HONG KONG (Reuters) - Chinese Premier Wen Jiabao heads to debt-stricken Europe seeking to safeguard China’s vast holdings of euro-denominated assets as Greece teeters on the brink of default and preserve trade growth with its largest trading partner.
A senior diplomat stressed ahead of the June 24-28 visit to Hungary, Britain and Germany that China’s vital interests are at stake if Europe cannot resolve its debt crisis, given that an estimated quarter of its $3.05 trillion (1.9 trillion pound) foreign reserves are in euro-denominated assets.
“Greece’s problems are very serious so Wen Jiabao’s visit can help illustrate China’s confidence (in the region),” said Ding Zhijie, a professor with the University of International Business and Economics in Beijing.
“It can also help China better assess the current situation in Europe to finesse their policies and clarify their future role in Europe’s debt crisis.”
Authorities released dissident artist Ai Weiwei late on Wednesday in what looked like a Chinese effort to deflect criticism of human rights standards and keep attention firmly on finance and trade during Wen’s trip.
Germany and other European countries have been critical of Beijing’s secretive detention of Ai and dozens of other rights advocates, lawyers and dissidents.
German Chancellor Angela Merkel’s chief spokesman said she welcomed Ai’s release but it was only a first step while a U.S. State Department spokesman also welcomed the artist’s release but added others should also be freed.
Keen to diversify its assets and the world’s largest stockpile of foreign currency reserves away from the U.S. dollar, China is torn between an obligation to safeguard its euro-denominated assets through new investments and not wanting to saddle itself with excessive risk.
But Wang He, a researcher with the Institute of European Studies at top government think tank the Chinese Academy of Social Sciences, said it was important Europe did not put too many unrealistic hopes in what China could deliver.
“You can’t expect China to be your saviour,” Wang said. “We can help you, but you must help yourself by reforming.”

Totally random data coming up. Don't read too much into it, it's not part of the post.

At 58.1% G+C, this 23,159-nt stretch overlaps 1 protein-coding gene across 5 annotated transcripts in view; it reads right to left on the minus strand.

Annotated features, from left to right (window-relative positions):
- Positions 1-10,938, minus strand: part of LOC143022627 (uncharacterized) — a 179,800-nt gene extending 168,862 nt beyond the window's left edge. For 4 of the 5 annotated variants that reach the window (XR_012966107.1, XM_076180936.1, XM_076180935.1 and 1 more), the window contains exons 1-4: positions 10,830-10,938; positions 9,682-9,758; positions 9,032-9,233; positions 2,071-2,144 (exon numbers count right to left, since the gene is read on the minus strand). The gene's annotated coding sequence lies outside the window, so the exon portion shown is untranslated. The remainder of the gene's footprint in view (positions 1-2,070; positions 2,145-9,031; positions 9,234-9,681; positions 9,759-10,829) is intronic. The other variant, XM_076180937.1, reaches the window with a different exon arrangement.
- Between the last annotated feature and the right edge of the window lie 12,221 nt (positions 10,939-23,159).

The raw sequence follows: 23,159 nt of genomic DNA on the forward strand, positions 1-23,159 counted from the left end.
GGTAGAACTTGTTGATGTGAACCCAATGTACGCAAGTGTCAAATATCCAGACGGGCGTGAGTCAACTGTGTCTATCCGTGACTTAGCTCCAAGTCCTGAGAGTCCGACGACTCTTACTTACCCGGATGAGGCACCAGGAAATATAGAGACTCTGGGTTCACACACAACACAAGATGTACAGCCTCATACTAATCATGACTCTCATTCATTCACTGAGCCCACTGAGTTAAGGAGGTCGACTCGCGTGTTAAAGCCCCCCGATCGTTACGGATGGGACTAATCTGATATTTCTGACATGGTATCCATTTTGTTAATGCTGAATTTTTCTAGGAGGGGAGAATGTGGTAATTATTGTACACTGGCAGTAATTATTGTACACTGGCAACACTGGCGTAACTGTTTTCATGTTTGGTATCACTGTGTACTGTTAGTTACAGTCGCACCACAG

Since euro zone debt worries first rippled through markets last year, China has repeatedly said it has confidence in the single-currency region and pledged to buy debt issued by some of its troubled member states.
Raffaello Pantucci, a Shanghai-based China programme associate at the European Council on Foreign Relations, said that while China could play a critical role in buying distressed euro debt, it was unlikely Wen would announce a “game-changing purchase” of debt Europeans might be looking for.
“The Chinese are quite pragmatic. At the end of the day, I don’t think they are in the business of giving their money away,” he told Reuters.
The markets too, may dismiss empty proclamations of support from Beijing without disclosure of specific investment amounts.
Greece has been struggling to avert a euro zone sovereign debt default that could destabilise the global financial system and pile further misery on the euro.
European leaders will try to convince Greeks and financial markets when they this week that they have a workable plan to help Athens avoid a debt default and return to financial stability.
It is now set to approve a new austerity package to secure emergency loans as part of a 110 billion euro (97.6 billion pounds) EU/IMF aid package due in two weeks that hinges on a new five-year belt-tightening plan.
The 27-member EU bloc is now China’s largest trading partner with bilateral trade worth nearly 400 billion euros. While Chinese exports jumped 14 percent to hit 282 billion euros last year, the debt crisis has begun to weigh.
“In the last few months China’s exports have actually been falling sequentially ... mainly due to the European debt crisis and the Japanese earthquake crisis,” said Andy Xie, an independent China economist.
In London, Wen will meet British Prime Minister David Cameron, the latest high level meeting between the two sides after Cameron led a business delegation to Beijing last year that yielded a rich seam of deals, as did a visit by Chinese vice premier Li Keqiang to London in January.
While Cameron and German Chancellor Angela Merkel were expected to raise China’s human rights record with Wen, particularly given a clamp down on dissent following the unrest sweeping the Arab world, the focus of talks will be overwhelmingly economic.
Britain wants to double trade with China by 2015 to some $100 billion, fitting with Britain’s strategy of trying to do more business with the BRICS to help offset subdued domestic demand at a time of sharp spending cuts. It’s also keen to court greater investment from China’s sovereign wealth fund.
China, however, has warned Britain must do more to welcome Chinese firms including the likes of telecommunications giant Huawei whose inroads into Britain have been hampered by accusations of its shadowy military ties.
“This kind of noise is not helpful for Chinese businesses to operate in the UK,” said China’s ambassador in London, Liu Xiaoming. “We would like to see the UK market even more open.”
Additional reporting by Keith Weir in London, Krisztina Than and Marton Dunai in Budapest, Zhou Xin and Sui-Lee Wee in Beijing; Editing by Ben Blanchard and Robert Birsel